Homicide unit commander Greg McLane can’t stand that the Danzig killers could shoot up a community barbecue and think they will get away with it because no one will testify against them.
Police often issue public calls for witnesses to crime, but they’ve intensified their pleas for witnesses against the Galloway Boys gang recently, holding a string of press conferences and urging the community to come forward about the mass shooting at the Danzig Street barbecue and a string of other shootings they’ve linked to the gang.
“They believe that they can walk in there and do that in front of all these people and get away with it.”
Homicide unit commander Greg McLane on the Danzig party shooters
“If they don’t, as a community, step up to the plate and be accounted for in testifying as to what it is they saw, these thugs can continue to walk around that community and inflict terror through intimidation and through violence on them, and it will never end,” said McLane.
Police officers told Metro it can be dangerous for witnesses to testify, but the justice system depends them. As Deputy Police Chief Peter Sloly put it: Police are “not trying to hide from the reality that this is a difficult and sometimes dangerous thing that people do, but it’s a requirement for everybody who lives in any community anywhere where crime happens.”
McLane won’t say how many witnesses have told police what they saw on Danzig Street in July, or how many of them, if any, are willing to testify in court one day.
“We need them to co-operate and if they co-operate, and they step forward as a witness, they may not be alone,” he said.
McLane said witnesses coming forward in droves would prevent violence. “If an offender knows, when he walks into a community, that those people are going to work with the police to bring him to justice then he’s not going to do it,” he said.
He knows witnesses to gang violence are scared, but when asked if witnesses against the Galloway Boys can be kept safe, McLane’s answer is an unequivocal “yes.”
“If they come forward and we’re able to arrest the person responsible and put them in custody, then they don’t have to live in fear any more,” he said.
Kingston-Galloway community does not trust police, activist says
When police call for witnesses to come forward testify against the Galloway Boys, Jam Johnson believes, “It’s never going to happen.”
The community activist and founder of the city-funded Neighbourhood Basketball Association charity, Johnson said the police problem with witnesses from Danzig Street and the Kingston-Galloway community isn’t just people being afraid of retaliation—police have always treated them with suspicion, which is given right back.
“People don’t trust the police because the police have let down the community many times before,” he said. “People are afraid of the police because you come forward you end up getting killed. It’s happened before, it’ll happen again.”
“The people who know the information they could tell, will never tell the police, ever. They’ve been harassed so much. Put it this way: The people who really know the inside scoop will never tell them nothing.”
Mentor/activist Jam Johnson
Police have upped their presence on the streets across the city, especially in Kingston-Galloway, over the summer. Chief Bill Blair announced crime was down across the city between July 26, 2012 to Sept. 9, 2012, from the average of the past seven years, with homicides down 62.2 per cent and shooting homicides down 68.7 per cent.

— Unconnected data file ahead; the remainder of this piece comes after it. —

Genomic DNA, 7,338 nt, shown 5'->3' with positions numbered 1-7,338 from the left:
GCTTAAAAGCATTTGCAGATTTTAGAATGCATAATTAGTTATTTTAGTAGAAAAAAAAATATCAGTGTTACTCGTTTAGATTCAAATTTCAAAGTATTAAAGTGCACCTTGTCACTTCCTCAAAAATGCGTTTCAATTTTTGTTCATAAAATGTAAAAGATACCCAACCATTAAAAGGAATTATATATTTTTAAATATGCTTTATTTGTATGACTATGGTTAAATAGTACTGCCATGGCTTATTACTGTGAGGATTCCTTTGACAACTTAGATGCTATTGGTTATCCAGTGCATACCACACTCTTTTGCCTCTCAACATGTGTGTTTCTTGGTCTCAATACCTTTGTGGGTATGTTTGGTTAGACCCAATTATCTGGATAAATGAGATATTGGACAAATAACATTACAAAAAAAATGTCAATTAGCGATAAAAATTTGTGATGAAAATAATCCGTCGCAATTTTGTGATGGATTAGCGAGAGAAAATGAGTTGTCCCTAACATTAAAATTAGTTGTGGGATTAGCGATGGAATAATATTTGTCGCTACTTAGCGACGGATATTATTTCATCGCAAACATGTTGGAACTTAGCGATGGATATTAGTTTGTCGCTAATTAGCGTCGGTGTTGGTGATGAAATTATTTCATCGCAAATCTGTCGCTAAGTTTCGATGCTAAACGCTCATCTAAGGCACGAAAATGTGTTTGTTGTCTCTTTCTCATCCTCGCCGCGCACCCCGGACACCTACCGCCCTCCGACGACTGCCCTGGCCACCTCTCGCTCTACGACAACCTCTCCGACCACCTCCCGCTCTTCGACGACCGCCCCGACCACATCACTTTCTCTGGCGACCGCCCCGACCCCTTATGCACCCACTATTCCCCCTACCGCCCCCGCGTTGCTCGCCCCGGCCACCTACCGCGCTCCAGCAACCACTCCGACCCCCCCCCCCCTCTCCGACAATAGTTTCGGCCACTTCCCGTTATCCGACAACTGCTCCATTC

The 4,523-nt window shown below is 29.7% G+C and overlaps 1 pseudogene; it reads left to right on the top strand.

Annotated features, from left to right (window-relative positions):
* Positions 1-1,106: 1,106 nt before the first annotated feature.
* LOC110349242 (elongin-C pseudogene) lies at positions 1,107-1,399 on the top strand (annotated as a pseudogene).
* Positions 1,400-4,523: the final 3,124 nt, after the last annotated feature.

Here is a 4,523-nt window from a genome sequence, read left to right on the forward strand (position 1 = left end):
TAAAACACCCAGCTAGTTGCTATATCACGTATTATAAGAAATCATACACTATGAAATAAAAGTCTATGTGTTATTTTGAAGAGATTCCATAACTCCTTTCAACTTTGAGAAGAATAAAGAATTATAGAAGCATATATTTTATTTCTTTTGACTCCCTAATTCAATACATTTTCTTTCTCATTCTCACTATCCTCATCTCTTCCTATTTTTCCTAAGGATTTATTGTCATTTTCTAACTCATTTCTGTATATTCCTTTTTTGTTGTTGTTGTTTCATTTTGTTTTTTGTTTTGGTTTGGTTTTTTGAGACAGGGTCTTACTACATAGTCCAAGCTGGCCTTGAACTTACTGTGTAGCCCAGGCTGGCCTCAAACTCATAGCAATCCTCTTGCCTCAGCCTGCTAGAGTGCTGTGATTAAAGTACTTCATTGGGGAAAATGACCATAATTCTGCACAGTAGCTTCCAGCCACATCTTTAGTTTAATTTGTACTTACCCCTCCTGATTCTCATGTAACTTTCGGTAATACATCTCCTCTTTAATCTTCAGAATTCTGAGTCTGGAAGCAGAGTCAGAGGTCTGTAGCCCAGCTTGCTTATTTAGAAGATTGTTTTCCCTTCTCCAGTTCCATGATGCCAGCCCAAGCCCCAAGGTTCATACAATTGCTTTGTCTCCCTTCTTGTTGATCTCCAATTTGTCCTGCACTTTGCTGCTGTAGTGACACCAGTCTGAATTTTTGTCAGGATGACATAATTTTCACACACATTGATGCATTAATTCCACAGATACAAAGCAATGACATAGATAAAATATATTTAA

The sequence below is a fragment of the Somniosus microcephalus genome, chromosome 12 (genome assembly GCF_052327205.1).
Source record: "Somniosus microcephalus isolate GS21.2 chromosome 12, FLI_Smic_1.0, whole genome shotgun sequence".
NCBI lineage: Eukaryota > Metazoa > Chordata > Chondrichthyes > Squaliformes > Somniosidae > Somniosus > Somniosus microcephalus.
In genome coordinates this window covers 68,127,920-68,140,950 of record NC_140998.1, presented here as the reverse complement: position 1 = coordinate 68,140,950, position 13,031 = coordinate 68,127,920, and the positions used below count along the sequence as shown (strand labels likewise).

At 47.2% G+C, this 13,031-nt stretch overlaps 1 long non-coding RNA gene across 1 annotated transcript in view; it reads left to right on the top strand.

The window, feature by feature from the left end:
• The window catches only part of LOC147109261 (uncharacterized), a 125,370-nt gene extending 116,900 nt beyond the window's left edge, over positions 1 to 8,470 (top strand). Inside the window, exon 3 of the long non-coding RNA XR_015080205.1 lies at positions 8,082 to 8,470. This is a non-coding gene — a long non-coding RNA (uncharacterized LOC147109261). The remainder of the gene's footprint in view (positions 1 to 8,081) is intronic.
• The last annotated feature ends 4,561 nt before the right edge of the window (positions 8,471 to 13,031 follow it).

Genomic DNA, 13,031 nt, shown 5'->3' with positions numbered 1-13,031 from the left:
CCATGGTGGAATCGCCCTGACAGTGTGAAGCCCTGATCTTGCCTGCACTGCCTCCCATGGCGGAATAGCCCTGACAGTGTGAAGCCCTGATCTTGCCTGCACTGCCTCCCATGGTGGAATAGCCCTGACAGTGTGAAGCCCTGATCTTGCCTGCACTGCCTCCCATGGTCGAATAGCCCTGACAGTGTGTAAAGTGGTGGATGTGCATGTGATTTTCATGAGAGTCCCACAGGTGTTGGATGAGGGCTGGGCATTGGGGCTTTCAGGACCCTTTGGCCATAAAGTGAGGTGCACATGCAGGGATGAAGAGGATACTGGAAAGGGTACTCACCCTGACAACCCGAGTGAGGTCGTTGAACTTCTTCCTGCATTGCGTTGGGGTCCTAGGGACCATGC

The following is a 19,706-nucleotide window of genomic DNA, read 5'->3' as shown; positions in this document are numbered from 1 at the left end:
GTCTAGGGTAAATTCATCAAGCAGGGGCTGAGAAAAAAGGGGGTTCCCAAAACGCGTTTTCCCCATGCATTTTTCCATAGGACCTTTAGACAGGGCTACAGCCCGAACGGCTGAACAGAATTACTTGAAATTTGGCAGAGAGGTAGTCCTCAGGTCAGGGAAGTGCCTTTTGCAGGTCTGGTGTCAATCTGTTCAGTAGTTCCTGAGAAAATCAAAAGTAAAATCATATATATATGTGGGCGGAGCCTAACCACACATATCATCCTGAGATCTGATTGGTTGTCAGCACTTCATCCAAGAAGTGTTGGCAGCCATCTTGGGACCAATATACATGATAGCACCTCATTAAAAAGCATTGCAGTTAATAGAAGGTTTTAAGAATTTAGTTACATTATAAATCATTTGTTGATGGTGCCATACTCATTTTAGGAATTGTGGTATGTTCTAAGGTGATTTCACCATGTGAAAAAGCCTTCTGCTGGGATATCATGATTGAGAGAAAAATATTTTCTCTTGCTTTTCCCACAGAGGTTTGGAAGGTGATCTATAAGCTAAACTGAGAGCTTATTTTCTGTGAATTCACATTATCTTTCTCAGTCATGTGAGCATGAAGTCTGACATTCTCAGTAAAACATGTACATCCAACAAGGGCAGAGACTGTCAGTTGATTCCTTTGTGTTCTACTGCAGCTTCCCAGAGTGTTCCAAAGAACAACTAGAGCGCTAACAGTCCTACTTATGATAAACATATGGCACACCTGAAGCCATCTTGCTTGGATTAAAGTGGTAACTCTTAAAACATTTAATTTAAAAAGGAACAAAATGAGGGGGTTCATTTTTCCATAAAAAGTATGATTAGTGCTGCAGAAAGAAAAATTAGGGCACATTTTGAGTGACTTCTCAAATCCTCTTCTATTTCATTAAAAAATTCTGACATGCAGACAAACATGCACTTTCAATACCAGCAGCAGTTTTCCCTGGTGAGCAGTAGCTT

Johnson said the other result of more police in his neighbourhood is a worse relationship with the community, where more officers are stopping people on the street and asking people for their identification, while handing out jaywalking and trespassing tickets.
“Right now, the neighbourhood is under police pressure. They’re pressuring all the kids, harassing everybody. People don’t want to come out of their house, not because they’re afraid of any gunshots, because they’re afraid of the police harassment,” he said. “There are detectives all over the place. They’re the ones causing all the hell in the neighbourhood.”
The people who open their doors to detectives are scared, he said. “They’re thinking, ‘You’re making me look like an informer, you’re putting me in danger and what are the neighbours going to think now?’”
Through his charity, Johnson uses basketball lessons to get kids tutoring, nutrition lessons and help to get their lives on the right track. He listens to the kids, but won’t “rat” on them to police. He said he hears shocking things from the kids, including rumours of shooting police officers.
“I’m always telling the guys you can’t shoot at the police because it’s going to cause hell up in here and then everyone’s at risk of being shot. The slightest move in this pocket and we’re all going to get shot,” he said.
Improving relations with troubled communities a priority, police say
Toronto Police Deputy Chief Peter Sloly acknowledges there can be some problems with community trust in the police, but said it’s a police priority to improve public trust with youth engagement programs and by putting more officers into communities, instead of behind desks.
Sloly said there isn’t always something they can do to convince someone to co-operate, but said anyone who refuses is “enabling further victimization and further criminality.”
“At some point those chickens come home to roost. It’s simply not good enough for individuals, families and communities—demographic and geographic—to say, ‘We don’t like the police and we’re not going to help.’ What’s the plan B? Vigilante justice? More victimization?”
This is the first installment of a three-part series on witnesses to gang crime. Read part two here.